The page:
;

… And History Repeats Itself…What can we learn from this?

HVS Press Release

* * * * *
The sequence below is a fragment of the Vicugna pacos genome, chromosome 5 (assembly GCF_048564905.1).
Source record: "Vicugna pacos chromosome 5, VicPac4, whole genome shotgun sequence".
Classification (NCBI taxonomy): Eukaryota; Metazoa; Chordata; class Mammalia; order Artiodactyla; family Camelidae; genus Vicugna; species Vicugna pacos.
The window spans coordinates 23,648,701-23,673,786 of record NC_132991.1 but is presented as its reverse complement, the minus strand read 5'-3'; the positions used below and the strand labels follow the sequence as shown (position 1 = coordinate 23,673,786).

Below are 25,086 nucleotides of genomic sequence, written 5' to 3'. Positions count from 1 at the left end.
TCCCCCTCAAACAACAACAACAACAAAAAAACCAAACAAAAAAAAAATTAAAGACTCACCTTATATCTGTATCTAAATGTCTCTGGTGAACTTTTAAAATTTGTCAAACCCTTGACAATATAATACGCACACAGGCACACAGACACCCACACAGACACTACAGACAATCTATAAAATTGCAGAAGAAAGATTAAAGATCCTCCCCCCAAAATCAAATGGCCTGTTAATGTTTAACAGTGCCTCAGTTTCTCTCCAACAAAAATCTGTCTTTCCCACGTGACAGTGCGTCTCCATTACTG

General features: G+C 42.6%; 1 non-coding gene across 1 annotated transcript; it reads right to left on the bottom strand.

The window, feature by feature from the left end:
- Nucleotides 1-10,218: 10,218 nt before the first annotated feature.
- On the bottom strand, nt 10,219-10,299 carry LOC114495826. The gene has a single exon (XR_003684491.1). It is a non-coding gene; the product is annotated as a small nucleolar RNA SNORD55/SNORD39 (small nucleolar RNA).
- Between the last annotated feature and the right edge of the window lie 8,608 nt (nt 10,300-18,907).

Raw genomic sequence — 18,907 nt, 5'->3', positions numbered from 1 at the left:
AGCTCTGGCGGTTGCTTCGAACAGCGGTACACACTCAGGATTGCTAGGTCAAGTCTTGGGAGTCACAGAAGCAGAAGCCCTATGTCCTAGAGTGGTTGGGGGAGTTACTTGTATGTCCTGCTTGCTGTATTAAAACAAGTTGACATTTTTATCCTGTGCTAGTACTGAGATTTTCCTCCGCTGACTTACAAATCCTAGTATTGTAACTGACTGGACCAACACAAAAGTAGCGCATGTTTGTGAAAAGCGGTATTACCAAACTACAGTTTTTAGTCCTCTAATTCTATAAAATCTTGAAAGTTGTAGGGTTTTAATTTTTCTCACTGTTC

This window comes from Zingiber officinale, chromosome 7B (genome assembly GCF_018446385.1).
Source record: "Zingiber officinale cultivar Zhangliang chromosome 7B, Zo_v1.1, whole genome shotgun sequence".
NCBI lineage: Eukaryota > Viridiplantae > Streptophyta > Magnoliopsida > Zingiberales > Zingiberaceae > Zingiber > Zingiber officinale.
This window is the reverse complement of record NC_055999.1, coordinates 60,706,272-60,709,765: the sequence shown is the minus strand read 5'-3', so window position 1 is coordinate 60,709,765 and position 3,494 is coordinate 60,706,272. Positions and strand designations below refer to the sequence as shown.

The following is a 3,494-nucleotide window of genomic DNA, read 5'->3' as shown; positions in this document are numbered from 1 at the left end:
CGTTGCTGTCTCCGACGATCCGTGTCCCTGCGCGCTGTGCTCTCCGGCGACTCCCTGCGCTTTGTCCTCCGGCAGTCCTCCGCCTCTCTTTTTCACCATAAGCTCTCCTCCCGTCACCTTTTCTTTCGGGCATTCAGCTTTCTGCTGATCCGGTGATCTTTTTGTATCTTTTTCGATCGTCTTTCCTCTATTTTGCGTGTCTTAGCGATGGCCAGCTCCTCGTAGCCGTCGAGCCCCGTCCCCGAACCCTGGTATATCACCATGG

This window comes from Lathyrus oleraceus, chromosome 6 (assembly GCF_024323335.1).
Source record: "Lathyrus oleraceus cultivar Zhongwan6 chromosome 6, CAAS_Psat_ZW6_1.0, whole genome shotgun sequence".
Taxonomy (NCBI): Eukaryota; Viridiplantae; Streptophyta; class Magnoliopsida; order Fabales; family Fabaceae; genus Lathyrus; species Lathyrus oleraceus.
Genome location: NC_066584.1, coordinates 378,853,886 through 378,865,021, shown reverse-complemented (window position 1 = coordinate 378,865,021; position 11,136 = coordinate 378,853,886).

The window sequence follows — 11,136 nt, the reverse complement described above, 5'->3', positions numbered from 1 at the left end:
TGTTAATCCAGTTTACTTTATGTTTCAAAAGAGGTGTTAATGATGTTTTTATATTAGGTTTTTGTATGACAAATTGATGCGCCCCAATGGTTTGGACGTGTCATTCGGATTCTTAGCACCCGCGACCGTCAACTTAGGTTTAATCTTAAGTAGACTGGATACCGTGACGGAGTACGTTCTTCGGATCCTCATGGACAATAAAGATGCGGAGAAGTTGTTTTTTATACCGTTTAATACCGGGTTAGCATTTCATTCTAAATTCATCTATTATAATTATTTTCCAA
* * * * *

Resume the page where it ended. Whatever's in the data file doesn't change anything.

The 2003 edition of HVS International’s report on Trends and Opportunities for Hotels in the Middle East, published today, confirms that hotels throughout the region experienced a flat trend in RevPAR performance in 2002. Analysed and written by Elie Younes and Dominique Bourdais, the survey reports on a sample of 100, mostly branded, first class hotels. These hotels represent more than 30,000 rooms in ten countries throughout the Middle East. The authors comment that the events of 11 September and the global economic slowdown had a detrimental impact on the tourism industry in the Middle East in 2001; however, tourist arrivals in the region showed some growth in 2002, demonstrating once again the industry’s strong resilience to downturns. After experiencing a considerable decline in tourist arrivals of approximately 8% in 2001, tourism in the Middle East experienced a recovery in 2002 (despite the political turmoil), registering growth of approximately 7%. According to the WTO, in that year the Middle East accounted for 3% of the total number of worldwide tourist arrivals. The report confirms that regionwide hotel occupancy increased by two percentage points in 2002 to 66%, largely due to the increased intra-regional visitation, as well as the continued private and public investment in the tourism industry. Particularly noteworthy were destinations such as the Red Sea, Doha, Cairo Pyramids, Dubai and Beirut, which all showed fairly strong growth in occupancy levels in 2002. On the other hand, average rates fell by approximately 4%, to US$81. This fall was attributable mainly to the global economic downturn, which had a negative impact on the spending power of business and leisure travellers, the increased hotel supply in the region and increased regional and international competition. Overall, the decline in average rates offset the increase in occupancy levels, which led to a flat trend in overall RevPAR. Elie Younes, joint author of the report, commented, “despite the continuation of the political tension throughout 2002, most governments remain committed to the diversification of their economies and various touristic projects are planned in the region, notably in Dubai, Qatar and Bahrain. Hotel developments in the region continue to be geared towards five-star and four-star properties, with only 10% of the planned new branded hotel supply representing three-star and budget hotels.” Hotel owners are increasingly putting pressure on operators, especially in markets where many broadly similar brands exist. Various management contracts were transferred in 2002, especially in Lebanon, Egypt and Saudi Arabia, where some internationally branded hotels were re-flagged. Furthermore, operators originating in the Middle East are continuing to expand in the region. Brands such as Rotana, Metropolitan, Safir and Jumeirah International have aggressive plans to develop in the region. These brands will, in some instances, gain a competitive advantage over international hotel operators. “This is due to their greater willingness to bear the financial risk with the owners by taking an equity contribution in some projects”, commented Dominique Bourdais, a director of HVS International. “Due to the insignificant amount of mid-market and budget-branded hotels currently available, combined with the potential demand to absorb this type of development, there are opportunities to develop branded budget and limited service properties in some cities in the region, as well as serviced apartments”, added Elie Younes. Looking forward, HVS International anticipates a slight slowdown in tourism to the Middle East in the first two quarters of 2003, as a consequence of the war in Iraq, followed by a recovery in late 2003 or in early 2004. However, the level of investment in the hotel and tourism sectors is not likely to contract due to the risk perception differential of Middle Eastern investors. “The good news is that history tells us the tourism industry in the Middle East has demonstrated strong resilience to economic downturns whatever the outcome and duration of the conflict were”, concluded Dominique Bourdais. Copies of HVS International’s Middle East Hotels – Trends and Opportunities 2003 report are available, free of charge, from HVS International, 14 Hallam Street, London W1W 6JG, or on its website: www.hvsinternational.com. For further information, please contact: Elie Younes, Associate Tel: +44 20 7878 7728 eyounes@hvsinternational.com Dominique Bourdais, Director Tel: +44 20 7878 7721 dbourdais@hvsinternational.com Or by fax on +44 20 7436 3386 # # #